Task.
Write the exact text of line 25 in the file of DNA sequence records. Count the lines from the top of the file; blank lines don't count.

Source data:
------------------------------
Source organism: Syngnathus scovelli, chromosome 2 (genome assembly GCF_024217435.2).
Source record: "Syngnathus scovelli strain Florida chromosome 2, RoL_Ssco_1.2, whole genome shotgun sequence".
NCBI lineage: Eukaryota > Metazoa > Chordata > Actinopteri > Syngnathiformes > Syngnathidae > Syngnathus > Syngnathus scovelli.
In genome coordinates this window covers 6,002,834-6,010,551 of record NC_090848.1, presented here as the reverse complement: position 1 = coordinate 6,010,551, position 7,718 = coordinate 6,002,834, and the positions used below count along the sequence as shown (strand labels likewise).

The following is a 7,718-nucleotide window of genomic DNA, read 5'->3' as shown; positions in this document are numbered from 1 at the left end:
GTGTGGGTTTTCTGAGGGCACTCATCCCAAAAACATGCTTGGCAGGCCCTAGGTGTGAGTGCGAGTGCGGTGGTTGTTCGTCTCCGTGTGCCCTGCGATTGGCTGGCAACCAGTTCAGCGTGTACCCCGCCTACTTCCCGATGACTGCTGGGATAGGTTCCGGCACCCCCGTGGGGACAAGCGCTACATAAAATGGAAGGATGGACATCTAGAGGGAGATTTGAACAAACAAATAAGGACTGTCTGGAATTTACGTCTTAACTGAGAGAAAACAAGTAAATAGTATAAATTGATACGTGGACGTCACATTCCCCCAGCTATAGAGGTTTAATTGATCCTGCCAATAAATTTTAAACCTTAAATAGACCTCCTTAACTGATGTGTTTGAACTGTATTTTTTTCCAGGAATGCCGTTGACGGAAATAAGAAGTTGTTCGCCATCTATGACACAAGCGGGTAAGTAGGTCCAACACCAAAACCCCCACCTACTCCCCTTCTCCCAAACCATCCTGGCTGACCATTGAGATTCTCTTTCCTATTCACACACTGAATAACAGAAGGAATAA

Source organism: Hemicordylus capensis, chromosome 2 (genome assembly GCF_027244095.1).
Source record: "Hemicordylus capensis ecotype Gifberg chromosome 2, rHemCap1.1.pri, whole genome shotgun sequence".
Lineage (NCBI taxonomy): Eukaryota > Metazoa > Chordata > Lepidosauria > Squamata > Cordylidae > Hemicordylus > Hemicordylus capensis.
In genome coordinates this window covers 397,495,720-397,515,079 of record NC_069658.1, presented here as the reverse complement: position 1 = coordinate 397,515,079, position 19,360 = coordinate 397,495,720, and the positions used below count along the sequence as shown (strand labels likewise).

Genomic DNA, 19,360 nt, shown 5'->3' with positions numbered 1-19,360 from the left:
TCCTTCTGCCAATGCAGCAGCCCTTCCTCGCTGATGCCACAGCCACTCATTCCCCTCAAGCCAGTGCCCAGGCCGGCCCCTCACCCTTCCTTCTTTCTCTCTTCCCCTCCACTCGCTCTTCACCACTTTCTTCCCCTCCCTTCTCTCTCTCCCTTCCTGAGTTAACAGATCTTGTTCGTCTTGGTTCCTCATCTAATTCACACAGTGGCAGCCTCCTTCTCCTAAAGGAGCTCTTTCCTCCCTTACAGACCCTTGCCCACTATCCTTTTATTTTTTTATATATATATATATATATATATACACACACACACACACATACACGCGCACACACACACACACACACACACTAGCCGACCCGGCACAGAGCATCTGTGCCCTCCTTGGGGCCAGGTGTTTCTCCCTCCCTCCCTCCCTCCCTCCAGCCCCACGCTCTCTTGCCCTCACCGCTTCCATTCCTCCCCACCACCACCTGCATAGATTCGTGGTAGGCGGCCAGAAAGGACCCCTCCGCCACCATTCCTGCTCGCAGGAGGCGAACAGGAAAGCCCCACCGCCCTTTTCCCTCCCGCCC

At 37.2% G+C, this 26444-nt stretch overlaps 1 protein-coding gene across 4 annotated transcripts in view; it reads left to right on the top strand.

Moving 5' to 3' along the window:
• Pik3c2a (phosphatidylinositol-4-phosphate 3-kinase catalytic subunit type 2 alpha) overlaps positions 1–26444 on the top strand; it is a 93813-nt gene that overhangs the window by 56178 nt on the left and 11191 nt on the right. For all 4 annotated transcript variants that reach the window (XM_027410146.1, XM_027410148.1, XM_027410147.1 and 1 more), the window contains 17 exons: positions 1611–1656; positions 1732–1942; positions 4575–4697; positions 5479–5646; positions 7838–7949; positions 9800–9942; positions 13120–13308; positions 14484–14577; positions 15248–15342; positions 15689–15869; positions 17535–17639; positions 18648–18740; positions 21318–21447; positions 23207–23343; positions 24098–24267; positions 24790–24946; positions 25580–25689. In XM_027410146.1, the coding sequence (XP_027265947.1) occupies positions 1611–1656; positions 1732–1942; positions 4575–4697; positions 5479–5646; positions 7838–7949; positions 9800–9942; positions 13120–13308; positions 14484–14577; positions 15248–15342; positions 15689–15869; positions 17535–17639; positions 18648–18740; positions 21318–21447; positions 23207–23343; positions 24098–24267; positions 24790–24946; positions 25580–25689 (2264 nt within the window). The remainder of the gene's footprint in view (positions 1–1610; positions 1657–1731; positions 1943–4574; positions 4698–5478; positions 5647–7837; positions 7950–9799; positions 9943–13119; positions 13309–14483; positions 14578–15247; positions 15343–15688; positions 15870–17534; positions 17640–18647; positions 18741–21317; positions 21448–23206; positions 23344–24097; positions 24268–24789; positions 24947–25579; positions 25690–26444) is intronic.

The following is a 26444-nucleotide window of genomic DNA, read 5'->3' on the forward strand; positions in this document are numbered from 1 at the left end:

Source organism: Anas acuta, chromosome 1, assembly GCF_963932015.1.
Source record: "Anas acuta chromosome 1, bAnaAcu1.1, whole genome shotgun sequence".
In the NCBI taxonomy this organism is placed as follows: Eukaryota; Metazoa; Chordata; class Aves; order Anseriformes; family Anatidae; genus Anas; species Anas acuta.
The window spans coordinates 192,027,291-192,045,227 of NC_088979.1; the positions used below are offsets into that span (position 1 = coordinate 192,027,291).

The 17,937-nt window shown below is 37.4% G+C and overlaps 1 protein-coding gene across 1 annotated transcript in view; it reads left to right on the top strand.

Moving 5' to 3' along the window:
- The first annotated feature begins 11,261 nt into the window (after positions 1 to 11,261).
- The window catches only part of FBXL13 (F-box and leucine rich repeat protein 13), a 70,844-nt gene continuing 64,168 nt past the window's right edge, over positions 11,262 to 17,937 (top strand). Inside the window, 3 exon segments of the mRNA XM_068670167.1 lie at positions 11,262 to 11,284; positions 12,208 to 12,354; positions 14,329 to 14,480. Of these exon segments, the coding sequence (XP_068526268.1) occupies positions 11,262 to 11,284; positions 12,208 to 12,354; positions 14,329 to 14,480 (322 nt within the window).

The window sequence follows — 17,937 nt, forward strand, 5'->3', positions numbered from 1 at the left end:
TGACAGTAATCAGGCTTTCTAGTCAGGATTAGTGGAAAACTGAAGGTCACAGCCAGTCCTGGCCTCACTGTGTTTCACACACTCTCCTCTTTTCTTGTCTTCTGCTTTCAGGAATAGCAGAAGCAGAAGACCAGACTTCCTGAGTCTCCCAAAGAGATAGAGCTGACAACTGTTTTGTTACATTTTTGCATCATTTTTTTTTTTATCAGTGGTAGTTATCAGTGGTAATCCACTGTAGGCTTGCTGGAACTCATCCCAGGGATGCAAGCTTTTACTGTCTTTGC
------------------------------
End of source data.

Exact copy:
The window sequence follows — 17,937 nt, forward strand, 5'->3', positions numbered from 1 at the left end: